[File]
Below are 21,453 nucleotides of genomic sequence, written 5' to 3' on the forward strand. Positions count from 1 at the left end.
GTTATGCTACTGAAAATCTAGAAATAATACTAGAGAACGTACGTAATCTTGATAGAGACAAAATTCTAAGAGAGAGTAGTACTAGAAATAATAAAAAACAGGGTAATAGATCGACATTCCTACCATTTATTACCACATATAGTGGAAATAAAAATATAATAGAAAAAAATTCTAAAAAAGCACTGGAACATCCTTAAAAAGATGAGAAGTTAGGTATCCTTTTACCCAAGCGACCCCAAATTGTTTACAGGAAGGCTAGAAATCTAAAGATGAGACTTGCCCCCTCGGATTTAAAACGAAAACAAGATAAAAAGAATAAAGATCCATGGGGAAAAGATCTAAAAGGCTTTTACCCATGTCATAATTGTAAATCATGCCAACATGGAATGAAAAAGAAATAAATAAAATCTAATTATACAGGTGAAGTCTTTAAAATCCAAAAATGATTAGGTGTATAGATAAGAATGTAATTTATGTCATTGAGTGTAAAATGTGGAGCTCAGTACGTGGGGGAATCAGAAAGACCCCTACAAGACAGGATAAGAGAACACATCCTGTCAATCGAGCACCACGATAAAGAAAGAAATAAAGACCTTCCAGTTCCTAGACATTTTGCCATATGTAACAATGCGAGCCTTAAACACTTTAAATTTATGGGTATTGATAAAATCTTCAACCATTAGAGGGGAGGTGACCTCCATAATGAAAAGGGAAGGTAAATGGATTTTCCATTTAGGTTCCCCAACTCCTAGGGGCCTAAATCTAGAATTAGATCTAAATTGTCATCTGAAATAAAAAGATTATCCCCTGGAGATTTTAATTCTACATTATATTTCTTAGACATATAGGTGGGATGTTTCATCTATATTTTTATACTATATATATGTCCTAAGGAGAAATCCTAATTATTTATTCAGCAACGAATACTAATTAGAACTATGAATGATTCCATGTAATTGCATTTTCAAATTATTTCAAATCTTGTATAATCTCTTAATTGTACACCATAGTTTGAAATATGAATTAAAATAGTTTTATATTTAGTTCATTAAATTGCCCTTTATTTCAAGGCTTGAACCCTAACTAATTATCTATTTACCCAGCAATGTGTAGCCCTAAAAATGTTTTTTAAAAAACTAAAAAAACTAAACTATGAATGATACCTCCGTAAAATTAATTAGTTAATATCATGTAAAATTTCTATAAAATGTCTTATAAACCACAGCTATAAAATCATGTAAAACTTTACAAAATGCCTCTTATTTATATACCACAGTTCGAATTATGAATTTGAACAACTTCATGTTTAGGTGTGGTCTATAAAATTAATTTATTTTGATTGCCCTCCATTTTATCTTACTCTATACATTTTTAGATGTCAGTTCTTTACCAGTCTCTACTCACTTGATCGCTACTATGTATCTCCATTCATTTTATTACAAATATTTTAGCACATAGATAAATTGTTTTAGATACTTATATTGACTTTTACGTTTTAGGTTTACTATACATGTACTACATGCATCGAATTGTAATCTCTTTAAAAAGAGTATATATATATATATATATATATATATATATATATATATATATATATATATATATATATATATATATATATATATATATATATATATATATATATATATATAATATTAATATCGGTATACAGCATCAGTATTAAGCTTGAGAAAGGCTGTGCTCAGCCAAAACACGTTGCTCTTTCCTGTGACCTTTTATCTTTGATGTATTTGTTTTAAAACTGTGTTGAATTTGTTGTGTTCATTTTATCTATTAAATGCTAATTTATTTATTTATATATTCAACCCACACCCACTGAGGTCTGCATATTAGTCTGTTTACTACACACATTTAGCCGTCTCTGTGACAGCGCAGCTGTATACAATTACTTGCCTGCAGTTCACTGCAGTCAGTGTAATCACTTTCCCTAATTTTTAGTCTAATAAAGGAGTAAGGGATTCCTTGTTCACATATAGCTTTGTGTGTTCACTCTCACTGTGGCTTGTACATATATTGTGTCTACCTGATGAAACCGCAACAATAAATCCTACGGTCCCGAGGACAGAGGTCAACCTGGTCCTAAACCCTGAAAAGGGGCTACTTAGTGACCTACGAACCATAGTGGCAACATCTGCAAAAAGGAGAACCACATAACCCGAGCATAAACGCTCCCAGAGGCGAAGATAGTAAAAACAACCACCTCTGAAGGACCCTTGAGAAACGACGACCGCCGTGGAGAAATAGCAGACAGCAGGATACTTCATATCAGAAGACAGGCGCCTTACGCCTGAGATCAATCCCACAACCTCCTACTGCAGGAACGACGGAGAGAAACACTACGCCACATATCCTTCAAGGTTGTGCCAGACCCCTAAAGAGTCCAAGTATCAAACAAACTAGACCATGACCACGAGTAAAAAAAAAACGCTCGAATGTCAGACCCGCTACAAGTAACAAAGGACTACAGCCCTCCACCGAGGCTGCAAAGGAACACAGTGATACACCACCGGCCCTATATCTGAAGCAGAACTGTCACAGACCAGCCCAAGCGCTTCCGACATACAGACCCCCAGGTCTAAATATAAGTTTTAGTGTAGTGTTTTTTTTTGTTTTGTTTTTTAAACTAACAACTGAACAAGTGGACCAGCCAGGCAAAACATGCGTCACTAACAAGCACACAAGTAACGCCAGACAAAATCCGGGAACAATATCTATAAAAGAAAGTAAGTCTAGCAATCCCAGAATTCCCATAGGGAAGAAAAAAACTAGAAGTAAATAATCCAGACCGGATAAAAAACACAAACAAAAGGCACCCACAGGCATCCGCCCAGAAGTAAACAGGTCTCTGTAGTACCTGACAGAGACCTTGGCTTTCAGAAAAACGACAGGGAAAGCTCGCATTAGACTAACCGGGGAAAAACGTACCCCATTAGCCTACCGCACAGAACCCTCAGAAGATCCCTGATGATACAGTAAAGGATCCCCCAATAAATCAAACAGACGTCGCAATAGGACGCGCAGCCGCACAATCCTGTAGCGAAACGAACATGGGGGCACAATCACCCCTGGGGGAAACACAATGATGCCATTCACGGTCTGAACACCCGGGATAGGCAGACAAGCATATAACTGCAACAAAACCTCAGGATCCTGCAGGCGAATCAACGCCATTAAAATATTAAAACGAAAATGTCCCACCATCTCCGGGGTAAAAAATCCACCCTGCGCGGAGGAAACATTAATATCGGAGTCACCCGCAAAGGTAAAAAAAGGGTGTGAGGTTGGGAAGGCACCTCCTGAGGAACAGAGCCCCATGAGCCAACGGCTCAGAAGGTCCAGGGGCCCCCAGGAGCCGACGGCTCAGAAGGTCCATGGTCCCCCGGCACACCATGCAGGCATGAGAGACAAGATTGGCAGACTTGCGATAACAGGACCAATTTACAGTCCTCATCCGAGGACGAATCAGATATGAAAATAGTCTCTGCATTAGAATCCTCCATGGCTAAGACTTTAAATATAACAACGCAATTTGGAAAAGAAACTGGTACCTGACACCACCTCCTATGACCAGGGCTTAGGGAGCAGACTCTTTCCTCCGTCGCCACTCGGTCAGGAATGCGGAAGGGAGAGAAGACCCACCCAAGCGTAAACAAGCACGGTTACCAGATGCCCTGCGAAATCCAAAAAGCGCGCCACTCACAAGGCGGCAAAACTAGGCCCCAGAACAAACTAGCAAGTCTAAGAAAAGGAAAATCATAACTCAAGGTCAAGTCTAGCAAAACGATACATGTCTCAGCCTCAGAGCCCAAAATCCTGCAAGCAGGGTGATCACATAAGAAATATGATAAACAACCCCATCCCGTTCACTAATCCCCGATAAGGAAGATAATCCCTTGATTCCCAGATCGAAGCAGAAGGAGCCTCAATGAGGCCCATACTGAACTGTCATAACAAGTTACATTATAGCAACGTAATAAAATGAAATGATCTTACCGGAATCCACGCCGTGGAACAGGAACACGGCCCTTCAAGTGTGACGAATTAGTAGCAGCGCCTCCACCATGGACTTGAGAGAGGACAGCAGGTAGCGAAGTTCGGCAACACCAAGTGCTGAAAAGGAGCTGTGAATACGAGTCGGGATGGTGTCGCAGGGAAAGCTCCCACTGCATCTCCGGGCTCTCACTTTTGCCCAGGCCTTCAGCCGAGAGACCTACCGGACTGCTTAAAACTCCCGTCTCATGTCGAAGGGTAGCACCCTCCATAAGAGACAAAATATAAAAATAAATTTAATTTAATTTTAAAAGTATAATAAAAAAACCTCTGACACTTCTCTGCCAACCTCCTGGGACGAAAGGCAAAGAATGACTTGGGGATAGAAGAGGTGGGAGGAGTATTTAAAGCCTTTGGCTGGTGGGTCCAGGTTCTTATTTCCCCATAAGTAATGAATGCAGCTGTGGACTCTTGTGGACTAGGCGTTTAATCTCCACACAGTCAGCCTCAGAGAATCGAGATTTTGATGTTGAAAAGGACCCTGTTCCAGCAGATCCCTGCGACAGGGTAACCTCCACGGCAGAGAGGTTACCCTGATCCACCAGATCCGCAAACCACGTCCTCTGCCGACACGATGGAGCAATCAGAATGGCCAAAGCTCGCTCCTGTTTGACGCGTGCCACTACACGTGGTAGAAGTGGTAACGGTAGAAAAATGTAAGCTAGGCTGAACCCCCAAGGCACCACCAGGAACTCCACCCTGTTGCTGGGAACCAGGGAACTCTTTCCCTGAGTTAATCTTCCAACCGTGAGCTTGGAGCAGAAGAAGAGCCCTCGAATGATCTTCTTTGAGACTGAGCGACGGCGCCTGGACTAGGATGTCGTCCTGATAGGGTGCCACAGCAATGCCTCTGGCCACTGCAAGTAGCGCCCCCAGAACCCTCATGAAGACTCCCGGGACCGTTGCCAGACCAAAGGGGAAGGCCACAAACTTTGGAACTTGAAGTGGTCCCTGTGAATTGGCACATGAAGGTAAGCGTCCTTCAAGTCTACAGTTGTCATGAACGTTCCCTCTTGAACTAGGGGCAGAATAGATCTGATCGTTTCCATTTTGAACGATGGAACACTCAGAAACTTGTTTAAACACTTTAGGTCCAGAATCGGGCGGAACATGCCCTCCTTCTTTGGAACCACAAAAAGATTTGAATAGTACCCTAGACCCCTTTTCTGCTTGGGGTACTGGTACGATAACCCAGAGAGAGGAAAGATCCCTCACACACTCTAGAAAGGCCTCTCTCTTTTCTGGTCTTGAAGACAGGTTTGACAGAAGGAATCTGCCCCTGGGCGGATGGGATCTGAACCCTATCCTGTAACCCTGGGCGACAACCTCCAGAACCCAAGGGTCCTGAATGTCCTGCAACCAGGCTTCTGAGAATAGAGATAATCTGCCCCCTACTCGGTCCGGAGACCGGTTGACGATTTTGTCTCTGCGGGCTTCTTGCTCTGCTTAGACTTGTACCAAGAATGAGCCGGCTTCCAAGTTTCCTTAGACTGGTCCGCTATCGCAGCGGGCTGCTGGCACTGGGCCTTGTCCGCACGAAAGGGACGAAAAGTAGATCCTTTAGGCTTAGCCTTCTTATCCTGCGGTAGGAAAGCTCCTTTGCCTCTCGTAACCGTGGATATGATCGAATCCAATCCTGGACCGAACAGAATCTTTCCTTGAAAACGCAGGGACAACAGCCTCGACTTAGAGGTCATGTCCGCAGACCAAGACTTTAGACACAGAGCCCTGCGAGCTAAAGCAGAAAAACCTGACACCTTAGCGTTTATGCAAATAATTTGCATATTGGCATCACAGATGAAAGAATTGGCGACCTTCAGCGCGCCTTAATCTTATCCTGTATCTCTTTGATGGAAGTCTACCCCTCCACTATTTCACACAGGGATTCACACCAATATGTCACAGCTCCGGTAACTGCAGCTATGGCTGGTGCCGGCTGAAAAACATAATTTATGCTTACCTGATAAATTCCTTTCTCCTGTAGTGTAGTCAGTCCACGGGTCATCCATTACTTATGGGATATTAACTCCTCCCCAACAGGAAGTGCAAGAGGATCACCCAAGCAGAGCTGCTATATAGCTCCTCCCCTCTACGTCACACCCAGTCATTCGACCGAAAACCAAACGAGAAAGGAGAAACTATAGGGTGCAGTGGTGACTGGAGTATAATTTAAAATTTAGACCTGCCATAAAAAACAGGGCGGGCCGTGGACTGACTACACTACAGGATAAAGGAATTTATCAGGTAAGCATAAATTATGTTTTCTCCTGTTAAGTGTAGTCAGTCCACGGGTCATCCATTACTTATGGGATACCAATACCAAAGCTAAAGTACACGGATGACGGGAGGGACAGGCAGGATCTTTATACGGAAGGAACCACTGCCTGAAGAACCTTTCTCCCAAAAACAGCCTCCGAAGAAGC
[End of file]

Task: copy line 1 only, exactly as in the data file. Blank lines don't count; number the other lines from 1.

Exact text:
Below are 21,453 nucleotides of genomic sequence, written 5' to 3' on the forward strand. Positions count from 1 at the left end.